How trend predictions fared in 2020
As soon as you read that headline, did you chuckle a bit? That’s OK, what we all thought would happen in January compared to what actually transpired could not have been predicted. When COVID-19 first started showing up in the United States, it was a few cases here and there. By March, it had quickly spread, and pretty much the whole country shut down.
At first, we and other industry officials weren’t sure what that would do to our businesses, but it became very clear that the logistics and transportation industry would experience an explosion of growth. This accelerated many scenarios that were expected to happen such as the growth in online ordering and the need to quickly expand our delivery capabilities.
Growth-related HR concerns
In January, we predicted that continual growth would strain human resources as they try to onboard and train new employees. COVID made this even more complicated as final mile, warehousing, and other companies along the supply chain experienced record growth to get products into the hands of consumers. Add in new COVID-related precautions and related staff shortages when someone was exposed, and a whole new level of challenges existed across the country as logistics companies sought to hire and retain qualified employees.
New logistics networks
We predicted that smaller logistics providers would do more to work together in new networks during 2020 and in some ways, that became true. When COVID hit, the concept took a slightly different turn. FedEx and UPS started limiting capacity and that pushed a lot of retailers to find new delivery providers. Regional warehousing and cooperating with regional logistics providers were the only way that many retailers could get their wares to their customers.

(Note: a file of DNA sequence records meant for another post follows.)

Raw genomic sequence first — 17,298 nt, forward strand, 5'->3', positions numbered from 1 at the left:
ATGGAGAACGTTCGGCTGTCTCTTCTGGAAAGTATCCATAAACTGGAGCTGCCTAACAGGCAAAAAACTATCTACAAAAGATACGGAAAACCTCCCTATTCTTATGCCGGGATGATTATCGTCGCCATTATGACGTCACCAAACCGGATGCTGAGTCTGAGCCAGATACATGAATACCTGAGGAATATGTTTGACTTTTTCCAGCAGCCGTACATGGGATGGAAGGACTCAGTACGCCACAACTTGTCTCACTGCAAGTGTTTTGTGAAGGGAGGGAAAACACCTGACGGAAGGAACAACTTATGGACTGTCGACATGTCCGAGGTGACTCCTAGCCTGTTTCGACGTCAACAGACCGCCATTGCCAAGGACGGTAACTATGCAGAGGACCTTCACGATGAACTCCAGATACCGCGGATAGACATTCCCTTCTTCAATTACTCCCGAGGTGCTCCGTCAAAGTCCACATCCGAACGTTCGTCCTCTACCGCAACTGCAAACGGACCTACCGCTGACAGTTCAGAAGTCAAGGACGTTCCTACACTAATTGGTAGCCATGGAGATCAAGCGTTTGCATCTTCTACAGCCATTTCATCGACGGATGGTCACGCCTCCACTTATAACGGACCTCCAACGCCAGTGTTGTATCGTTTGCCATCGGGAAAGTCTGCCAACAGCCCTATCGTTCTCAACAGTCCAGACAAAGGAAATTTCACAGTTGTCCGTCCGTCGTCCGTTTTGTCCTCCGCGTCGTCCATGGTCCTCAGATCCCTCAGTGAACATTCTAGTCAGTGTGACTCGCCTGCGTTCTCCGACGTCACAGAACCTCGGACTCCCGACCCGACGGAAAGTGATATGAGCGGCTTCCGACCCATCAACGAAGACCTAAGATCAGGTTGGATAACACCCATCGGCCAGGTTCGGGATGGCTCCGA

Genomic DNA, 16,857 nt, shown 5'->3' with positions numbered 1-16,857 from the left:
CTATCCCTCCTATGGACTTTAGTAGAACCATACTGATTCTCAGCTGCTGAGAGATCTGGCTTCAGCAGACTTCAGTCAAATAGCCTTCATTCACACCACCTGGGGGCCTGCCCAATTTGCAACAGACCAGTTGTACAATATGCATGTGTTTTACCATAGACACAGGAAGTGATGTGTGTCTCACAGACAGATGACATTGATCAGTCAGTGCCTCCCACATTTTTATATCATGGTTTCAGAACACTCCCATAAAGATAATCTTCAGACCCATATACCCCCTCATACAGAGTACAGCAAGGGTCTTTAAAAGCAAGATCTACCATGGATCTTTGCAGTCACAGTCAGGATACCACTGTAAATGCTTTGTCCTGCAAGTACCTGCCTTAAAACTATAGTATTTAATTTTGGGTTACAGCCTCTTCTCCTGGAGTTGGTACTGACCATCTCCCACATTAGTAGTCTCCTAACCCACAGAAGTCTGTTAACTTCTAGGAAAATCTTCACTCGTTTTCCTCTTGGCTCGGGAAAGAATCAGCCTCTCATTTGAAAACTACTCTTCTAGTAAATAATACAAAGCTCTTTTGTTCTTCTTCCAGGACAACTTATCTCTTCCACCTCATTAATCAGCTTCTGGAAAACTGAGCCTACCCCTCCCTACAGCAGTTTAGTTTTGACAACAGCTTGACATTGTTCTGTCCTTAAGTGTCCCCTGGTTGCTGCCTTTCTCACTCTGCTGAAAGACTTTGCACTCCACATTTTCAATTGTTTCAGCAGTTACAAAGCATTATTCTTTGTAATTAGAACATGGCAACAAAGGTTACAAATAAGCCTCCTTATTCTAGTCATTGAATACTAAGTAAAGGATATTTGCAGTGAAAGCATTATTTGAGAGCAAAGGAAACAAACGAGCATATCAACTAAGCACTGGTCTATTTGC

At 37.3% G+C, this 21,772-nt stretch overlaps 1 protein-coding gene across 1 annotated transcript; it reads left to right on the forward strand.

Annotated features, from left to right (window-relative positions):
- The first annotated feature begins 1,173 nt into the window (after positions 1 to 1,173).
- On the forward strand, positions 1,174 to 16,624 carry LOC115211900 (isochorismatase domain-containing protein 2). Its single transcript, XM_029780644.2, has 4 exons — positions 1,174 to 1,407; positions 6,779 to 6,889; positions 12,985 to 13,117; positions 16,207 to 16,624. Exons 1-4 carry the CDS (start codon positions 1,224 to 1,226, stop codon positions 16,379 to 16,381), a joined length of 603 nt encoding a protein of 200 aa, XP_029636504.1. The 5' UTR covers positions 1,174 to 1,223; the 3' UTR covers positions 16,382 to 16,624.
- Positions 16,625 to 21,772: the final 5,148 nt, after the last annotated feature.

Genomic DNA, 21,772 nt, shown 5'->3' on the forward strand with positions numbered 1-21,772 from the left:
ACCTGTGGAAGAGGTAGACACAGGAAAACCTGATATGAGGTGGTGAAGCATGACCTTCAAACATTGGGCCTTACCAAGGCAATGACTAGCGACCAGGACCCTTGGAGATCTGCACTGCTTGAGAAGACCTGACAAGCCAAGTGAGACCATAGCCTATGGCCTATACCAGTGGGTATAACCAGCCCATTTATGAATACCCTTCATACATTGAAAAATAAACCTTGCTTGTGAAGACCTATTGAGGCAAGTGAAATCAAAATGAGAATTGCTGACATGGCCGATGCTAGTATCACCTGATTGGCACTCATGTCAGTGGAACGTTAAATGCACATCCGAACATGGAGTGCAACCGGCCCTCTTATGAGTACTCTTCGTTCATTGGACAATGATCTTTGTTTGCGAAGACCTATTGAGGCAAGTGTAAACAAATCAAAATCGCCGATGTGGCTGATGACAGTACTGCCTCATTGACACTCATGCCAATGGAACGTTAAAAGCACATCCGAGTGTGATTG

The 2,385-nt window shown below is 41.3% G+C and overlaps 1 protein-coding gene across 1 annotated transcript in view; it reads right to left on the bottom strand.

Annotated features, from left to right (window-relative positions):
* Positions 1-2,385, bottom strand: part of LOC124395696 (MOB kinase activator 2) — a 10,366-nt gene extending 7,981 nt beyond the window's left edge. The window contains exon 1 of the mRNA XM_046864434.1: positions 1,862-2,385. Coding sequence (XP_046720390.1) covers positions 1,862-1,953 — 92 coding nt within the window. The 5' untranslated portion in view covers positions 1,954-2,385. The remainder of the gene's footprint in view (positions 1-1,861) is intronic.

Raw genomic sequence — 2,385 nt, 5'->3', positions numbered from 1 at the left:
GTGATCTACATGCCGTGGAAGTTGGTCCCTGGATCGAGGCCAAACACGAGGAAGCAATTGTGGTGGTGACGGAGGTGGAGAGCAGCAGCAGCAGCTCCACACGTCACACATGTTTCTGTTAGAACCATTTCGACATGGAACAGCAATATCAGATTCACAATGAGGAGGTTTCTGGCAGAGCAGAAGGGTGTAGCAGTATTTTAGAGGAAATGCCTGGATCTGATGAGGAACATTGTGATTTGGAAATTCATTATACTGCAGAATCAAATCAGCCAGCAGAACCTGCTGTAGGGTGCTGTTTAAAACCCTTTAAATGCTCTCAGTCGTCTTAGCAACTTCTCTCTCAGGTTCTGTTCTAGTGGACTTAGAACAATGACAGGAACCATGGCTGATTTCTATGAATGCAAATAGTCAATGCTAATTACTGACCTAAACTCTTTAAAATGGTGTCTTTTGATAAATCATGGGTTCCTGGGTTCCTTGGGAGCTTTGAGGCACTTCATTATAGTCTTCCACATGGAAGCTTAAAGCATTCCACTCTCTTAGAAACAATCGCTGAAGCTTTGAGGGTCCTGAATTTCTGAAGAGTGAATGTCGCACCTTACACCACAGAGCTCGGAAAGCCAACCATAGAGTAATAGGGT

Changing fleet vehicles
We predicted that as e-commerce rises, there would be changes to many delivery fleets and that has certainly taken place. COVID forced such a sharp increase in deliveries with little to no time to prepare. This will continue as companies like Amazon plans to start testing driverless vehicles to do their “middle man” driving in Arkansas.
Same-day delivery going small
The pandemic ramped this predicted trend to new heights. Restaurants and retailers figured out ways to offer curbside pickup, in-store pickup, delivery options, and many other ways to get food or wares to the public.
Rethinking the pressure
We’ve been saying for several years that the increasing demands on final mile delivery would eventually come to a breaking point. That became clear this year, especially in the first few months of the pandemic. Delivery companies and retailers alike started drastically limiting their offerings so they could focus on what was deemed “essential” deliveries. Even now, at the end of 2020, customers are experiencing longer delivery windows because of the sheer volume being processed.
Are you a part of the logistics industry? Or are you a part of the retail industry that is figuring out how it can get through 2021? We’d love to talk to you and see how we can partner for mutual success!